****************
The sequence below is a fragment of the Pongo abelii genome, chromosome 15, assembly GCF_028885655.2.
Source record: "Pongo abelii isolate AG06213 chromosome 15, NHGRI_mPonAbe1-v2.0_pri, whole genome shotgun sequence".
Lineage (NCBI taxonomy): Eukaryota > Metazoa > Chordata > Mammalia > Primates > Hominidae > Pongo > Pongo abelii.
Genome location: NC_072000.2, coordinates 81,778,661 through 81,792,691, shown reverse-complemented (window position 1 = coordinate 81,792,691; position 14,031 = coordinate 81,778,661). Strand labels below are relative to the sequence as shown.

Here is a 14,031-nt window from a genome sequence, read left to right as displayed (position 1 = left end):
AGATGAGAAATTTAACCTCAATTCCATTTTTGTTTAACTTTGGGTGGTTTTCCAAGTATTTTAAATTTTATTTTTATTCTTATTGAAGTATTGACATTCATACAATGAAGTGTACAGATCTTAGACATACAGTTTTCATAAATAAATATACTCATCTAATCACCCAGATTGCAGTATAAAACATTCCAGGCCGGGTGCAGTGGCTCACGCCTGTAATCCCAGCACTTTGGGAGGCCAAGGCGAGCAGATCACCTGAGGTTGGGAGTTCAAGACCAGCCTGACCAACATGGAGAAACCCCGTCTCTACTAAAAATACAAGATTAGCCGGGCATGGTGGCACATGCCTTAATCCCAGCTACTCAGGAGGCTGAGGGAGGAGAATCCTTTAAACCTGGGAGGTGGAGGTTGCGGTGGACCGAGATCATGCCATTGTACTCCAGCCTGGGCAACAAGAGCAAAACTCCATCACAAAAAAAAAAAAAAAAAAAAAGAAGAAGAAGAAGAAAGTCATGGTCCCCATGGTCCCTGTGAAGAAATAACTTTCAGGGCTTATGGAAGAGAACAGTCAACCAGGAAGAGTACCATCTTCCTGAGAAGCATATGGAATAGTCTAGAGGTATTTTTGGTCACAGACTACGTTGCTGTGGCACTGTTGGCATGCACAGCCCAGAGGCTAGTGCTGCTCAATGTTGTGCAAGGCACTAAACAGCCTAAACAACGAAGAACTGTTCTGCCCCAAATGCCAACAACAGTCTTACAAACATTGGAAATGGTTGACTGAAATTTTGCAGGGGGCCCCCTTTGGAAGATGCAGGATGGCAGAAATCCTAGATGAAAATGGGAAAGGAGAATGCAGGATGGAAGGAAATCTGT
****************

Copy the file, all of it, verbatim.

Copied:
The sequence below is a fragment of the Pongo abelii genome, chromosome 15, assembly GCF_028885655.2.
Source record: "Pongo abelii isolate AG06213 chromosome 15, NHGRI_mPonAbe1-v2.0_pri, whole genome shotgun sequence".
Lineage (NCBI taxonomy): Eukaryota > Metazoa > Chordata > Mammalia > Primates > Hominidae > Pongo > Pongo abelii.
Genome location: NC_072000.2, coordinates 81,778,661 through 81,792,691, shown reverse-complemented (window position 1 = coordinate 81,792,691; position 14,031 = coordinate 81,778,661). Strand labels below are relative to the sequence as shown.

Here is a 14,031-nt window from a genome sequence, read left to right as displayed (position 1 = left end):
AGATGAGAAATTTAACCTCAATTCCATTTTTGTTTAACTTTGGGTGGTTTTCCAAGTATTTTAAATTTTATTTTTATTCTTATTGAAGTATTGACATTCATACAATGAAGTGTACAGATCTTAGACATACAGTTTTCATAAATAAATATACTCATCTAATCACCCAGATTGCAGTATAAAACATTCCAGGCCGGGTGCAGTGGCTCACGCCTGTAATCCCAGCACTTTGGGAGGCCAAGGCGAGCAGATCACCTGAGGTTGGGAGTTCAAGACCAGCCTGACCAACATGGAGAAACCCCGTCTCTACTAAAAATACAAGATTAGCCGGGCATGGTGGCACATGCCTTAATCCCAGCTACTCAGGAGGCTGAGGGAGGAGAATCCTTTAAACCTGGGAGGTGGAGGTTGCGGTGGACCGAGATCATGCCATTGTACTCCAGCCTGGGCAACAAGAGCAAAACTCCATCACAAAAAAAAAAAAAAAAAAAAAGAAGAAGAAGAAGAAAGTCATGGTCCCCATGGTCCCTGTGAAGAAATAACTTTCAGGGCTTATGGAAGAGAACAGTCAACCAGGAAGAGTACCATCTTCCTGAGAAGCATATGGAATAGTCTAGAGGTATTTTTGGTCACAGACTACGTTGCTGTGGCACTGTTGGCATGCACAGCCCAGAGGCTAGTGCTGCTCAATGTTGTGCAAGGCACTAAACAGCCTAAACAACGAAGAACTGTTCTGCCCCAAATGCCAACAACAGTCTTACAAACATTGGAAATGGTTGACTGAAATTTTGCAGGGGGCCCCCTTTGGAAGATGCAGGATGGCAGAAATCCTAGATGAAAATGGGAAAGGAGAATGCAGGATGGAAGGAAATCTGT